“The FDA clearance letters for both the EKG and irregular rhythm notification functions note that they are not intended to be used by people under the age of 22,” Chen reports. “Second, it’s important to understand that the FDA has ‘cleared’ both apps, but that’s not the same as ‘approving’ them.”
“The most advanced is FDA approval, which is done only for Class III products, or technologies that might have higher risk but also a higher benefit. (Think: implantable pacemakers.) Approval is the gold standard, and companies need to do a lot of testing to receive this designation,” Chen reports. “The Apple Watch is in Class II. For Class II and Class I, the FDA doesn’t give ‘approval,’ it just gives clearance. Class I and Class II products are lower-risk products — as Speer puts it, a classic Class I example is something like a tongue depressor — and it’s much easier to get clearance than approval.”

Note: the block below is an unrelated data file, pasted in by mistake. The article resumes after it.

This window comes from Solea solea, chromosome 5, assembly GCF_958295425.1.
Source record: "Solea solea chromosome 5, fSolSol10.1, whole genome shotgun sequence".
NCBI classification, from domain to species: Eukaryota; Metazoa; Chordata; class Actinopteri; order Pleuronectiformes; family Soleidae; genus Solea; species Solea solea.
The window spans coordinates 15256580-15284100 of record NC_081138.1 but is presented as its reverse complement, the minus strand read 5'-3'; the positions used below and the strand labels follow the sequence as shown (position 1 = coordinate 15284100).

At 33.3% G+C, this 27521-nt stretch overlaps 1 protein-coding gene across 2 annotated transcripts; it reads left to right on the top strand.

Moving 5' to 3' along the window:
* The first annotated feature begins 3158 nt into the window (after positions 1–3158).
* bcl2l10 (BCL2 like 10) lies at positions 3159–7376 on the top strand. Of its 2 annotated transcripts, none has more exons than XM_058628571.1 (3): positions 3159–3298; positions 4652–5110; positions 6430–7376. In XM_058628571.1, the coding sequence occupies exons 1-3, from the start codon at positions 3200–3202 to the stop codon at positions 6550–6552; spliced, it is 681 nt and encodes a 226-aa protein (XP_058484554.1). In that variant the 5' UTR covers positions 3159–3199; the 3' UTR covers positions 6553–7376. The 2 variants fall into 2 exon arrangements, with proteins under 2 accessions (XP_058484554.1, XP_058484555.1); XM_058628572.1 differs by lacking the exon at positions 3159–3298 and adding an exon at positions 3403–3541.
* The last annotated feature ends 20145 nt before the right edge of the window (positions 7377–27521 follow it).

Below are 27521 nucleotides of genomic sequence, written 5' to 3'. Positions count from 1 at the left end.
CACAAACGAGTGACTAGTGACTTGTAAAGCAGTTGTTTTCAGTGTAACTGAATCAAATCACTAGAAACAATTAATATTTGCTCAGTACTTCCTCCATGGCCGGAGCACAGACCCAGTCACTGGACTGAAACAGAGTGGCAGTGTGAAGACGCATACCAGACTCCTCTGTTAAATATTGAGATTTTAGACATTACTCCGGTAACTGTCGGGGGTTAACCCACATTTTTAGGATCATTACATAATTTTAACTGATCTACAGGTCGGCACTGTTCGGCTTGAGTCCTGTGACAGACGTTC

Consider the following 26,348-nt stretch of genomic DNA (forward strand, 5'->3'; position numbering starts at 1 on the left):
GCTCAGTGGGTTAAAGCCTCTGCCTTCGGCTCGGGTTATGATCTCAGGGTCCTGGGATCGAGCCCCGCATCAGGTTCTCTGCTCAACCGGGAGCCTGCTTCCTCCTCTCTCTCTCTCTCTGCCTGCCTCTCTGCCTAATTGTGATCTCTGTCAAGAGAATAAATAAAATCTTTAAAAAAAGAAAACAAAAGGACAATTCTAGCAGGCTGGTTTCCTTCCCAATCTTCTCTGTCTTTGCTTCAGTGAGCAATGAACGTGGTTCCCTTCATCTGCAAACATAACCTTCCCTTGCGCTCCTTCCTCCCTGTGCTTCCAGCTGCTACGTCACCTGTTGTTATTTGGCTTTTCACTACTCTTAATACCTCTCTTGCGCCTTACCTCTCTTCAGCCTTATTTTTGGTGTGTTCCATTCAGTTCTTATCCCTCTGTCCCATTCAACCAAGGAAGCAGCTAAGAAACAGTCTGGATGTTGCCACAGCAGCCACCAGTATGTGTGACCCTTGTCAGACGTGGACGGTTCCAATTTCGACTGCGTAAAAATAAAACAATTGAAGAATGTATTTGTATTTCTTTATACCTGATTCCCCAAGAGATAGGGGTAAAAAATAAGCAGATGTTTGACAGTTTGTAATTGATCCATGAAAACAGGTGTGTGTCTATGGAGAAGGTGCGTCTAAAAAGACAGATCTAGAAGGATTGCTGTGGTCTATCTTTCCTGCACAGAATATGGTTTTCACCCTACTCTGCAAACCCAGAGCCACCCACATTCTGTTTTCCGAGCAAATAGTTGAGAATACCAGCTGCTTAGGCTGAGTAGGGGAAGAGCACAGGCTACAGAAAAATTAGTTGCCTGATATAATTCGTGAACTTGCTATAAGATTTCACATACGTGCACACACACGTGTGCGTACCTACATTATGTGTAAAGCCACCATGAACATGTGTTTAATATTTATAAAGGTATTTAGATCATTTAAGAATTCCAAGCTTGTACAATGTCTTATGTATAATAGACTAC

“Apple, however, has emphasized that it has received a ‘de novo’ classification for the EKG feature,” Chen reports. “That means that… It’s unlike anything else on the market. It is the first direct-to-consumer EKG wearable. (Last year, the FDA approved the AliveCor KardiaBand, a watch accessory that essentially does the same thing, but that wasn’t direct-to-consumer.)”
Read more in the full article here.
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